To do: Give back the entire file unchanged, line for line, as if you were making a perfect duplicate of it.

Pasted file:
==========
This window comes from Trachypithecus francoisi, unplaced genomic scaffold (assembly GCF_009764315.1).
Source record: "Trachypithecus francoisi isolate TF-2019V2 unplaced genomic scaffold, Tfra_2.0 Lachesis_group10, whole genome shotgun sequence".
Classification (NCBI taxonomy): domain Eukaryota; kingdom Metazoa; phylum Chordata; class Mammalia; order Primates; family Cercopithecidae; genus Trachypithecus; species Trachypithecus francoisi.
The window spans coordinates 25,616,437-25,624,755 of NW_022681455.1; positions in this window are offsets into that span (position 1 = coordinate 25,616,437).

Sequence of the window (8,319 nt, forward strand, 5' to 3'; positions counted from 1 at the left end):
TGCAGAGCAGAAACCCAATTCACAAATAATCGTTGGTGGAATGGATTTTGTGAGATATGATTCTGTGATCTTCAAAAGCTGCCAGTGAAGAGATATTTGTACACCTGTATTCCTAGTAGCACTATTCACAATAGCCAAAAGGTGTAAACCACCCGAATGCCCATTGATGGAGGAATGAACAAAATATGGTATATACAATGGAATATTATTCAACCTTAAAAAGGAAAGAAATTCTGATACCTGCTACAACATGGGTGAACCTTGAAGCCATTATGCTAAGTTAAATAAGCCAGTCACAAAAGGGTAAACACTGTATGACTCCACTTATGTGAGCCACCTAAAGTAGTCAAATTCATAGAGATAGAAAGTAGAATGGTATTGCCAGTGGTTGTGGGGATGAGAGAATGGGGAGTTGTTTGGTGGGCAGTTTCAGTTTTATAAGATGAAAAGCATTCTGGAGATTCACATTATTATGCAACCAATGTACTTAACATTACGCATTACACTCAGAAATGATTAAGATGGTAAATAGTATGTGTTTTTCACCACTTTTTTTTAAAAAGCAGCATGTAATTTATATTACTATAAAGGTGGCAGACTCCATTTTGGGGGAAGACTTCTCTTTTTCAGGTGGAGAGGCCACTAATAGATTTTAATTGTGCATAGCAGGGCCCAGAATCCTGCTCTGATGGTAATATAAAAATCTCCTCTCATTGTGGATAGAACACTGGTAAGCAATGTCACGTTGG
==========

This window comes from Trachypithecus francoisi, unplaced genomic scaffold (assembly GCF_009764315.1).
Source record: "Trachypithecus francoisi isolate TF-2019V2 unplaced genomic scaffold, Tfra_2.0 Lachesis_group10, whole genome shotgun sequence".
Classification (NCBI taxonomy): domain Eukaryota; kingdom Metazoa; phylum Chordata; class Mammalia; order Primates; family Cercopithecidae; genus Trachypithecus; species Trachypithecus francoisi.
The window spans coordinates 25,616,437-25,624,755 of NW_022681455.1; positions in this window are offsets into that span (position 1 = coordinate 25,616,437).

Sequence of the window (8,319 nt, forward strand, 5' to 3'; positions counted from 1 at the left end):
TGCAGAGCAGAAACCCAATTCACAAATAATCGTTGGTGGAATGGATTTTGTGAGATATGATTCTGTGATCTTCAAAAGCTGCCAGTGAAGAGATATTTGTACACCTGTATTCCTAGTAGCACTATTCACAATAGCCAAAAGGTGTAAACCACCCGAATGCCCATTGATGGAGGAATGAACAAAATATGGTATATACAATGGAATATTATTCAACCTTAAAAAGGAAAGAAATTCTGATACCTGCTACAACATGGGTGAACCTTGAAGCCATTATGCTAAGTTAAATAAGCCAGTCACAAAAGGGTAAACACTGTATGACTCCACTTATGTGAGCCACCTAAAGTAGTCAAATTCATAGAGATAGAAAGTAGAATGGTATTGCCAGTGGTTGTGGGGATGAGAGAATGGGGAGTTGTTTGGTGGGCAGTTTCAGTTTTATAAGATGAAAAGCATTCTGGAGATTCACATTATTATGCAACCAATGTACTTAACATTACGCATTACACTCAGAAATGATTAAGATGGTAAATAGTATGTGTTTTTCACCACTTTTTTTTAAAAAGCAGCATGTAATTTATATTACTATAAAGGTGGCAGACTCCATTTTGGGGGAAGACTTCTCTTTTTCAGGTGGAGAGGCCACTAATAGATTTTAATTGTGCATAGCAGGGCCCAGAATCCTGCTCTGATGGTAATATAAAAATCTCCTCTCATTGTGGATAGAACACTGGTAAGCAATGTCACGTTGG